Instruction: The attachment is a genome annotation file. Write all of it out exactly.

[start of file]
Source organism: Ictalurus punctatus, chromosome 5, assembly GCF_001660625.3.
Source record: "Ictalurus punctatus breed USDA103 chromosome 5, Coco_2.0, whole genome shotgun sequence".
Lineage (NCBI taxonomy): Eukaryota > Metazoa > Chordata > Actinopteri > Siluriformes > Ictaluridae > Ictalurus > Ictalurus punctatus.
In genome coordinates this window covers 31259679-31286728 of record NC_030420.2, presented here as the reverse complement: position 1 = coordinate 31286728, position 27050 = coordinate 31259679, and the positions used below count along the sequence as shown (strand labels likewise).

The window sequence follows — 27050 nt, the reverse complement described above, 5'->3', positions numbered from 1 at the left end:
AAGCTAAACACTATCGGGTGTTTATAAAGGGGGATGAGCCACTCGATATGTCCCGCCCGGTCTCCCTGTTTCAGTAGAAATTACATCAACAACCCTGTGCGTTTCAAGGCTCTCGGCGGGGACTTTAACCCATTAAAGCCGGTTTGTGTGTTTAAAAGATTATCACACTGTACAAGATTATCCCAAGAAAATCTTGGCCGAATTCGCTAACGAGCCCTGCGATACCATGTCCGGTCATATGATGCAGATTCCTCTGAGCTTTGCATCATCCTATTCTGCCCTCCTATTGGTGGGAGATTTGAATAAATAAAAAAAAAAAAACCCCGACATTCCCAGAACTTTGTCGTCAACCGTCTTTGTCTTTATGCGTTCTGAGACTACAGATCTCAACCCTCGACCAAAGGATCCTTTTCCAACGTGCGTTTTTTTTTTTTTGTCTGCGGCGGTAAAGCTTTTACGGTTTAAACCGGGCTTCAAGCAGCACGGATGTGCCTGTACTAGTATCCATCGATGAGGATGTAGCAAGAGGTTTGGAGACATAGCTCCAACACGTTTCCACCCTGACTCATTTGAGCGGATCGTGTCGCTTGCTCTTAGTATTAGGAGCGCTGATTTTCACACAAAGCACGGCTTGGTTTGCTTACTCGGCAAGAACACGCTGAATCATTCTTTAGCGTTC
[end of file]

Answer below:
Source organism: Ictalurus punctatus, chromosome 5, assembly GCF_001660625.3.
Source record: "Ictalurus punctatus breed USDA103 chromosome 5, Coco_2.0, whole genome shotgun sequence".
Lineage (NCBI taxonomy): Eukaryota > Metazoa > Chordata > Actinopteri > Siluriformes > Ictaluridae > Ictalurus > Ictalurus punctatus.
In genome coordinates this window covers 31259679-31286728 of record NC_030420.2, presented here as the reverse complement: position 1 = coordinate 31286728, position 27050 = coordinate 31259679, and the positions used below count along the sequence as shown (strand labels likewise).

The window sequence follows — 27050 nt, the reverse complement described above, 5'->3', positions numbered from 1 at the left end:
AAGCTAAACACTATCGGGTGTTTATAAAGGGGGATGAGCCACTCGATATGTCCCGCCCGGTCTCCCTGTTTCAGTAGAAATTACATCAACAACCCTGTGCGTTTCAAGGCTCTCGGCGGGGACTTTAACCCATTAAAGCCGGTTTGTGTGTTTAAAAGATTATCACACTGTACAAGATTATCCCAAGAAAATCTTGGCCGAATTCGCTAACGAGCCCTGCGATACCATGTCCGGTCATATGATGCAGATTCCTCTGAGCTTTGCATCATCCTATTCTGCCCTCCTATTGGTGGGAGATTTGAATAAATAAAAAAAAAAAAACCCCGACATTCCCAGAACTTTGTCGTCAACCGTCTTTGTCTTTATGCGTTCTGAGACTACAGATCTCAACCCTCGACCAAAGGATCCTTTTCCAACGTGCGTTTTTTTTTTTTTGTCTGCGGCGGTAAAGCTTTTACGGTTTAAACCGGGCTTCAAGCAGCACGGATGTGCCTGTACTAGTATCCATCGATGAGGATGTAGCAAGAGGTTTGGAGACATAGCTCCAACACGTTTCCACCCTGACTCATTTGAGCGGATCGTGTCGCTTGCTCTTAGTATTAGGAGCGCTGATTTTCACACAAAGCACGGCTTGGTTTGCTTACTCGGCAAGAACACGCTGAATCATTCTTTAGCGTTC